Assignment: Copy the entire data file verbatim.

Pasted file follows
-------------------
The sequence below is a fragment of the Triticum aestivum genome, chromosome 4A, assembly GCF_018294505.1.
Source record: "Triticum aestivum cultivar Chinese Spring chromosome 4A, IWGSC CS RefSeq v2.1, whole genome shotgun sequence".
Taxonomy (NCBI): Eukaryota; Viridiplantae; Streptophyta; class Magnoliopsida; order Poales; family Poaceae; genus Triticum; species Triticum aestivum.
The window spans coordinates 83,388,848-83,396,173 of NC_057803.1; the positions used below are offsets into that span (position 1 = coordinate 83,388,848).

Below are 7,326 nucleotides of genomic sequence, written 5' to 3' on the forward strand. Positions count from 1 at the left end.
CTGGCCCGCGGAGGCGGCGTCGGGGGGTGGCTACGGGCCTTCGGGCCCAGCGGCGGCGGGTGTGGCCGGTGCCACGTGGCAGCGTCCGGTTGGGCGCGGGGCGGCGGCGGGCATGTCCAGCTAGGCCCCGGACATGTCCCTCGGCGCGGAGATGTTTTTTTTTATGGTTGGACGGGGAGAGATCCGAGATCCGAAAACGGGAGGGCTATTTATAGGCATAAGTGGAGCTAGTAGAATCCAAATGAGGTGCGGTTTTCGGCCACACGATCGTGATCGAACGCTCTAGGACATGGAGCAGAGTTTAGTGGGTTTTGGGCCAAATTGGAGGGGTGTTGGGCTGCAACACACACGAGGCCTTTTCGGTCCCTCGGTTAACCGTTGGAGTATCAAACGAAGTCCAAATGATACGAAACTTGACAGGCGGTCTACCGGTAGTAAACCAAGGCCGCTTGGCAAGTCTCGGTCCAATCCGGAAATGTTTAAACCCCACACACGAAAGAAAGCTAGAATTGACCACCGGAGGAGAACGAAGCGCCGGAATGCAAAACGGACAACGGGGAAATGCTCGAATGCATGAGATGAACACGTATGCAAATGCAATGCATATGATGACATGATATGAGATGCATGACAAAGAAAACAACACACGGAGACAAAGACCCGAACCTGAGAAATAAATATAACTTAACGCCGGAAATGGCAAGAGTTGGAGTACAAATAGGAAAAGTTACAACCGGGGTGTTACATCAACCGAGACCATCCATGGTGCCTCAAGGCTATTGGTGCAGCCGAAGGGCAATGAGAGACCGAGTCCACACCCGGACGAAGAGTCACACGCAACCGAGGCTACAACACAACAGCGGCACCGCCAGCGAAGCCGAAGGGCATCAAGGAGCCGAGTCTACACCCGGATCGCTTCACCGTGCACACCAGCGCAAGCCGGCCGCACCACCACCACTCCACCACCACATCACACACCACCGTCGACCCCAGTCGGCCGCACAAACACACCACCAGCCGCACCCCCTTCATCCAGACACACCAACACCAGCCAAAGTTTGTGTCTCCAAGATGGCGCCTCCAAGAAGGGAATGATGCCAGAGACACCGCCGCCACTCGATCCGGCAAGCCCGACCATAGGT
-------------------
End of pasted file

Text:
The sequence below is a fragment of the Triticum aestivum genome, chromosome 4A, assembly GCF_018294505.1.
Source record: "Triticum aestivum cultivar Chinese Spring chromosome 4A, IWGSC CS RefSeq v2.1, whole genome shotgun sequence".
Taxonomy (NCBI): Eukaryota; Viridiplantae; Streptophyta; class Magnoliopsida; order Poales; family Poaceae; genus Triticum; species Triticum aestivum.
The window spans coordinates 83,388,848-83,396,173 of NC_057803.1; the positions used below are offsets into that span (position 1 = coordinate 83,388,848).

Below are 7,326 nucleotides of genomic sequence, written 5' to 3' on the forward strand. Positions count from 1 at the left end.
CTGGCCCGCGGAGGCGGCGTCGGGGGGTGGCTACGGGCCTTCGGGCCCAGCGGCGGCGGGTGTGGCCGGTGCCACGTGGCAGCGTCCGGTTGGGCGCGGGGCGGCGGCGGGCATGTCCAGCTAGGCCCCGGACATGTCCCTCGGCGCGGAGATGTTTTTTTTTATGGTTGGACGGGGAGAGATCCGAGATCCGAAAACGGGAGGGCTATTTATAGGCATAAGTGGAGCTAGTAGAATCCAAATGAGGTGCGGTTTTCGGCCACACGATCGTGATCGAACGCTCTAGGACATGGAGCAGAGTTTAGTGGGTTTTGGGCCAAATTGGAGGGGTGTTGGGCTGCAACACACACGAGGCCTTTTCGGTCCCTCGGTTAACCGTTGGAGTATCAAACGAAGTCCAAATGATACGAAACTTGACAGGCGGTCTACCGGTAGTAAACCAAGGCCGCTTGGCAAGTCTCGGTCCAATCCGGAAATGTTTAAACCCCACACACGAAAGAAAGCTAGAATTGACCACCGGAGGAGAACGAAGCGCCGGAATGCAAAACGGACAACGGGGAAATGCTCGAATGCATGAGATGAACACGTATGCAAATGCAATGCATATGATGACATGATATGAGATGCATGACAAAGAAAACAACACACGGAGACAAAGACCCGAACCTGAGAAATAAATATAACTTAACGCCGGAAATGGCAAGAGTTGGAGTACAAATAGGAAAAGTTACAACCGGGGTGTTACATCAACCGAGACCATCCATGGTGCCTCAAGGCTATTGGTGCAGCCGAAGGGCAATGAGAGACCGAGTCCACACCCGGACGAAGAGTCACACGCAACCGAGGCTACAACACAACAGCGGCACCGCCAGCGAAGCCGAAGGGCATCAAGGAGCCGAGTCTACACCCGGATCGCTTCACCGTGCACACCAGCGCAAGCCGGCCGCACCACCACCACTCCACCACCACATCACACACCACCGTCGACCCCAGTCGGCCGCACAAACACACCACCAGCCGCACCCCCTTCATCCAGACACACCAACACCAGCCAAAGTTTGTGTCTCCAAGATGGCGCCTCCAAGAAGGGAATGATGCCAGAGACACCGCCGCCACTCGATCCGGCAAGCCCGACCATAGGT